This will be a post in two parts today since I just have so much to say! Firstly, today we walk into the first day of Lent. I know that this is a period of reflection and abstaining. I have spoken about this before and I shall speak about it again this year.
In my family we had the tradition of adding something to our daily lives, instead of subtracting it. We still gave up things (and if you chose to give up chocolate, what a blessed morning Easter Sunday was because it meant you could finally touch it again and oh boy did you hope that the Easter Bunny left you plenty in your basket!), but my parents always made sure that we added something to our daily/weekly lives that would be to the benefit of others.
I am going to get on my soap box for a moment here and say that I have always felt it is wonderful to give of oneself; it is marvelous that Church organizations and charity organizations help so many people around the world. I grew up in the South and I was always amazed at how many churches in my town took trips to Mexico, South America, Haiti, Cuba and Africa. Those were extremely valuable trips for all involved, but I think it is just as important to know where we are from, to teach your children and others what is around them as well.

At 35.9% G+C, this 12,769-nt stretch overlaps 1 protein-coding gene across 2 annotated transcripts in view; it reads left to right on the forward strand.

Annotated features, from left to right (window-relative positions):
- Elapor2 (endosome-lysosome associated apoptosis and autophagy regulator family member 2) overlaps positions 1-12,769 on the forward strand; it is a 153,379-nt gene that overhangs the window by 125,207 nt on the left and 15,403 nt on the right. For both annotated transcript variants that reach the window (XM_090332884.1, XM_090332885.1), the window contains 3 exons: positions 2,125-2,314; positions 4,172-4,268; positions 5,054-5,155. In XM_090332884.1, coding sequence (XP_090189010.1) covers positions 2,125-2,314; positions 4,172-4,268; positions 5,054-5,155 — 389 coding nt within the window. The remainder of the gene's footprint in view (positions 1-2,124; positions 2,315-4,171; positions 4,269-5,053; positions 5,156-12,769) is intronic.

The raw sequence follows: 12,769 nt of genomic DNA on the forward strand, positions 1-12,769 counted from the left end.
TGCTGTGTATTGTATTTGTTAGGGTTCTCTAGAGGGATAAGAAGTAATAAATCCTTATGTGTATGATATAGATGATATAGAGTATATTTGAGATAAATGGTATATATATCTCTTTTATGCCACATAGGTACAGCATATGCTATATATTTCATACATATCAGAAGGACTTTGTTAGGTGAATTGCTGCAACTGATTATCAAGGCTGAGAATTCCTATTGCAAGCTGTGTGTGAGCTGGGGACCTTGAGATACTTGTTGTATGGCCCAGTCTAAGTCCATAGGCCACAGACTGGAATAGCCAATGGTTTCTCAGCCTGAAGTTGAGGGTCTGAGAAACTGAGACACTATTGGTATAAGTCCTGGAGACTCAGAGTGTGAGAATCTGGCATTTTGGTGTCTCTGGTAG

You don’t have to go far to help someone in need. Not only were there people who needed help within my own community, you only had to drive a few hours into the mountains and there were families that would have benefited from a little extra help as well. Start in your own backyard, so to speak and branch out.
I had the great fortune to meet Mother Teresa when I was in High School and I read an article recently that quoted her; it sums up my thoughts, better than I could:
“Stay where you are. Find your own Calcutta. Find the sick, the suffering and the lonely right there where you are — in your own homes and in your own families, in your workplaces and in your schools. … You can find Calcutta all over the world, if you have the eyes to see. Everywhere, wherever you go, you find people who are unwanted, unloved, uncared for, just rejected by society — completely forgotten, completely left alone.”
In case you need a few last minute ideas, this is for you: